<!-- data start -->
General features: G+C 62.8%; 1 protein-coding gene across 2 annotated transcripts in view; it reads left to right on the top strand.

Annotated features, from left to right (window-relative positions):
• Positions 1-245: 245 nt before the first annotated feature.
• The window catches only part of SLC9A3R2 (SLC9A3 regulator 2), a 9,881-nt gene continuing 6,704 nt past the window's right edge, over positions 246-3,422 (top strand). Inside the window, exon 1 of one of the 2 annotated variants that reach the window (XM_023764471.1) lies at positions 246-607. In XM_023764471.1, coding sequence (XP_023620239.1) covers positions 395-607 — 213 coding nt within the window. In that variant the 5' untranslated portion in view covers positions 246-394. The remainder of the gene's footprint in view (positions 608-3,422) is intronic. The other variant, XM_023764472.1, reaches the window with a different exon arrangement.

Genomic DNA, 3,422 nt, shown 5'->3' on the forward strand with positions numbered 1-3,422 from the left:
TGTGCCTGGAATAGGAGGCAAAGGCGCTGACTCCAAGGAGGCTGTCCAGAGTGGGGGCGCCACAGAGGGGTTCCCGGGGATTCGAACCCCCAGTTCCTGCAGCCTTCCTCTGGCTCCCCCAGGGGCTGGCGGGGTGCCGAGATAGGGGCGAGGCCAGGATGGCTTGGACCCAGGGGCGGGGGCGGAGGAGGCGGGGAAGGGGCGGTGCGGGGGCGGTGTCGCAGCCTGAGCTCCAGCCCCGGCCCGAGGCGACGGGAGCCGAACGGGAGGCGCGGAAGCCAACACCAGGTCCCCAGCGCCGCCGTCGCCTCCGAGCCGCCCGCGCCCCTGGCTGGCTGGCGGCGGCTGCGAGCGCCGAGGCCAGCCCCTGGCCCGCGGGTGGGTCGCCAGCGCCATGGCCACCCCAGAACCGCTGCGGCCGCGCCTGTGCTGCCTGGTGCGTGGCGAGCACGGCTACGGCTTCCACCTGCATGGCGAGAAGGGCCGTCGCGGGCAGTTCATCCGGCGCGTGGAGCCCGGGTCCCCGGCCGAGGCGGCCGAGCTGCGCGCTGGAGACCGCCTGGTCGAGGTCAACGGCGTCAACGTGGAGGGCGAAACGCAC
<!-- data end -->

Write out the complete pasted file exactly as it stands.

General features: G+C 62.8%; 1 protein-coding gene across 2 annotated transcripts in view; it reads left to right on the top strand.

Annotated features, from left to right (window-relative positions):
• Positions 1-245: 245 nt before the first annotated feature.
• The window catches only part of SLC9A3R2 (SLC9A3 regulator 2), a 9,881-nt gene continuing 6,704 nt past the window's right edge, over positions 246-3,422 (top strand). Inside the window, exon 1 of one of the 2 annotated variants that reach the window (XM_023764471.1) lies at positions 246-607. In XM_023764471.1, coding sequence (XP_023620239.1) covers positions 395-607 — 213 coding nt within the window. In that variant the 5' untranslated portion in view covers positions 246-394. The remainder of the gene's footprint in view (positions 608-3,422) is intronic. The other variant, XM_023764472.1, reaches the window with a different exon arrangement.

Genomic DNA, 3,422 nt, shown 5'->3' on the forward strand with positions numbered 1-3,422 from the left:
TGTGCCTGGAATAGGAGGCAAAGGCGCTGACTCCAAGGAGGCTGTCCAGAGTGGGGGCGCCACAGAGGGGTTCCCGGGGATTCGAACCCCCAGTTCCTGCAGCCTTCCTCTGGCTCCCCCAGGGGCTGGCGGGGTGCCGAGATAGGGGCGAGGCCAGGATGGCTTGGACCCAGGGGCGGGGGCGGAGGAGGCGGGGAAGGGGCGGTGCGGGGGCGGTGTCGCAGCCTGAGCTCCAGCCCCGGCCCGAGGCGACGGGAGCCGAACGGGAGGCGCGGAAGCCAACACCAGGTCCCCAGCGCCGCCGTCGCCTCCGAGCCGCCCGCGCCCCTGGCTGGCTGGCGGCGGCTGCGAGCGCCGAGGCCAGCCCCTGGCCCGCGGGTGGGTCGCCAGCGCCATGGCCACCCCAGAACCGCTGCGGCCGCGCCTGTGCTGCCTGGTGCGTGGCGAGCACGGCTACGGCTTCCACCTGCATGGCGAGAAGGGCCGTCGCGGGCAGTTCATCCGGCGCGTGGAGCCCGGGTCCCCGGCCGAGGCGGCCGAGCTGCGCGCTGGAGACCGCCTGGTCGAGGTCAACGGCGTCAACGTGGAGGGCGAAACGCAC